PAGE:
Bilingualism is something else. Someone who is bilingual simply speaks two languages fluently. There is no guarantee that the person is capable of moving information between the two, and especially in writing.

What is at risk?

Translation buyers who find themselves with incompetent translations jeopardize both their image and credibility, and may be risking far more. In 2001, Mead Johnson Nutritionals, then a unit of Bristol-Myers Squibb, had to recall more than 4 million cans of infant formula because the cans had incorrect preparation instructions in Spanish that could lead to serious health problems, even death.

The dangers of using machine translation

What Google has done is truly impressive. But anyone relying on it in a sensitive situation is likely to confuse other people. The problem with using Google Translate with a language you don’t speak is that you don’t know when it has made a whopper of an error. The Economist

A number of factors makes machine translation risky:

  1. Low accuracy
  2. As the Ministry of Defense of Malaysia discovered, machine translation can produce translations that are utter nonsense. According to one test, the vast majority of automatic translation yielded translations that were only 45-59% accurate. Even Google Translate, considered the leader in machine translation, produces translations that are only 83% accurate. Would your customers keep coming to you if you delivered only 83% of the time?

    An example of a translation error produced by machine translation Machine translation cannot recognize the proper name of the current president of France, François Hollande, referring to him instead as François The Netherlands.

  3. Lack of confidentiality
  4. Content submitted to machine translation is not kept confidential. According to Google Translate’s Terms of Service, for example, use of their translation platform authorizes Google to “use, host, store, reproduce, modify, create derivative works, communicate, publish, publicly perform, publicly display and distribute such content.” Microsoft’s Service Agreement for Bing Translate is not very different. Are you liable for the confidentiality of your documents?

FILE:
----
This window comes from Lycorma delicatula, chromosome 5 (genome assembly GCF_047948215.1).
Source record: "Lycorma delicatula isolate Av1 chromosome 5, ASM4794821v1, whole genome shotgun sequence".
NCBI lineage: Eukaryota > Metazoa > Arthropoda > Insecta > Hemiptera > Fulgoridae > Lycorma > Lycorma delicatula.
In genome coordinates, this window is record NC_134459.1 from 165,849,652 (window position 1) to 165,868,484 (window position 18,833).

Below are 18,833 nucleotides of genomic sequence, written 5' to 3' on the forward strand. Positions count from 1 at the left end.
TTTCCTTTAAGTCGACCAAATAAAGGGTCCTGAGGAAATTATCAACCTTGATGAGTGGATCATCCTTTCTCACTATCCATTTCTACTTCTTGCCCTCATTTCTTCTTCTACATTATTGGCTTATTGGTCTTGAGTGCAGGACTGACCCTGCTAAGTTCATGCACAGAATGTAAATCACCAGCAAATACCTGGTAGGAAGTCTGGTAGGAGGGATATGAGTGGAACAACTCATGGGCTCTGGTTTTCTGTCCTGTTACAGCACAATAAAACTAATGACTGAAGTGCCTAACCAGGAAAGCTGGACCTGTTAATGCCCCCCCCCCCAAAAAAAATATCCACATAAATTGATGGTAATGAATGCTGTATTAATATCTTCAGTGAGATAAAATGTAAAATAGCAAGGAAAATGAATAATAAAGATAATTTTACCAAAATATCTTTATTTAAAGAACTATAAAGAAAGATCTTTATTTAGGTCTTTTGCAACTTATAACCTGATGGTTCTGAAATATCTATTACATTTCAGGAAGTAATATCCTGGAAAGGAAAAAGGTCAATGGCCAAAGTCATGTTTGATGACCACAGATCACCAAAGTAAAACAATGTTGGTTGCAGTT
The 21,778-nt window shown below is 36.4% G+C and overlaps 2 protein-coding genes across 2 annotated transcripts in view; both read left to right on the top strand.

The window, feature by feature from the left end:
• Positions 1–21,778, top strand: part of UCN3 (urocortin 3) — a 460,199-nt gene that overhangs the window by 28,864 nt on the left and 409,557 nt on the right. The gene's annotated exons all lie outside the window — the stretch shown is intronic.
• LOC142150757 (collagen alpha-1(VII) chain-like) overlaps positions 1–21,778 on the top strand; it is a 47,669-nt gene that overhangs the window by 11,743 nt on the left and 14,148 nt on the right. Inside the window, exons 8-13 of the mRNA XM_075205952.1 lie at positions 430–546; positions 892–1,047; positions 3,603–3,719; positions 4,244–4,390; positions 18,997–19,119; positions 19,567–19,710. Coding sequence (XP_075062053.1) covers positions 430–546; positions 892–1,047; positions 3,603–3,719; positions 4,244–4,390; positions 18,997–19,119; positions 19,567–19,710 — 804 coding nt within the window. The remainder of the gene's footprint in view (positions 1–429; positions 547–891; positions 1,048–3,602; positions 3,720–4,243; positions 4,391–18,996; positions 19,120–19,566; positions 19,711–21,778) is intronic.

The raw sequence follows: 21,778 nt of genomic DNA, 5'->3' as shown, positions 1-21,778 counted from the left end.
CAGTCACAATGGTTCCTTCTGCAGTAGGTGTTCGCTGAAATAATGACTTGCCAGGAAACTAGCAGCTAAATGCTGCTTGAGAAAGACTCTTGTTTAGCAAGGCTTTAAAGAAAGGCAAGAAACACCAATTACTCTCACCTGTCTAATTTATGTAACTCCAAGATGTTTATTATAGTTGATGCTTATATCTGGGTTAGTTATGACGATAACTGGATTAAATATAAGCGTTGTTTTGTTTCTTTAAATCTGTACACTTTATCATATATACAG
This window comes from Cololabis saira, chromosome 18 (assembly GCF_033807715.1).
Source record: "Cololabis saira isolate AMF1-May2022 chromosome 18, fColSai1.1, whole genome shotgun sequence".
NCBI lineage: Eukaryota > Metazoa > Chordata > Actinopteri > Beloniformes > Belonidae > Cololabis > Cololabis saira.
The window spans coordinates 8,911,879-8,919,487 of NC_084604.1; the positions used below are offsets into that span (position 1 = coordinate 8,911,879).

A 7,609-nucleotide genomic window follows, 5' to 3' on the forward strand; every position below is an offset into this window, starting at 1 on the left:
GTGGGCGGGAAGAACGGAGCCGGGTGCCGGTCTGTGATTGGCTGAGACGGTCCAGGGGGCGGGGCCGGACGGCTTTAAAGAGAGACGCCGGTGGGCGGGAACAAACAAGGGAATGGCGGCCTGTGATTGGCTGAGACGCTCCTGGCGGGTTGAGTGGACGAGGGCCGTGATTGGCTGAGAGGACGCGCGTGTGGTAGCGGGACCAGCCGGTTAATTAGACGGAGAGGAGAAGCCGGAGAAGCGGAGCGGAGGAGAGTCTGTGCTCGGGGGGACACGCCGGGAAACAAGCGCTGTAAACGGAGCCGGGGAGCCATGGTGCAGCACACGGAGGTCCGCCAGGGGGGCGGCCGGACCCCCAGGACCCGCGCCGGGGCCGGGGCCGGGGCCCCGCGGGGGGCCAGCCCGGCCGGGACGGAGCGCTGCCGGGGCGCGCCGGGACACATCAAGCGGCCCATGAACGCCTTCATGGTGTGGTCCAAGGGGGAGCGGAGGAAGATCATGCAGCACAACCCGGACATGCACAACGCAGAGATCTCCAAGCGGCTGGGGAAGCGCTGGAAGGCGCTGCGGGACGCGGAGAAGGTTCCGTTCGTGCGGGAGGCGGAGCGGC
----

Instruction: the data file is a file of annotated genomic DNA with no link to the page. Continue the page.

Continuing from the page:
5. Globish
  6. Machine translators mine existing translated material to generate statistically accurate translations. The output is therefore only as good as the input. In other words: Garbage in, garbage out. Translations originating from the United Nations and the European Union form the bulk of machine translation corpus—texts that are known to be verbose and convoluted, and to employ “vocabulary that differs from that of any recognised form of English.

  7. Bias
  8. As a journalist reported in the French newspaper Le Figaro, dishonest website practices can manipulate the algorithms used in the most popular machine translators, such as Google Translate and Microsoft Bing, to produce deliberately skewed translations.

    An example of a translation error produced by machine translation
    A biased result: An Italian brand name is the English translation for the French word for a quilted down jacket.



If you have never purchased a translation before, you may be interested in reading this guide, published by the American Translators Association.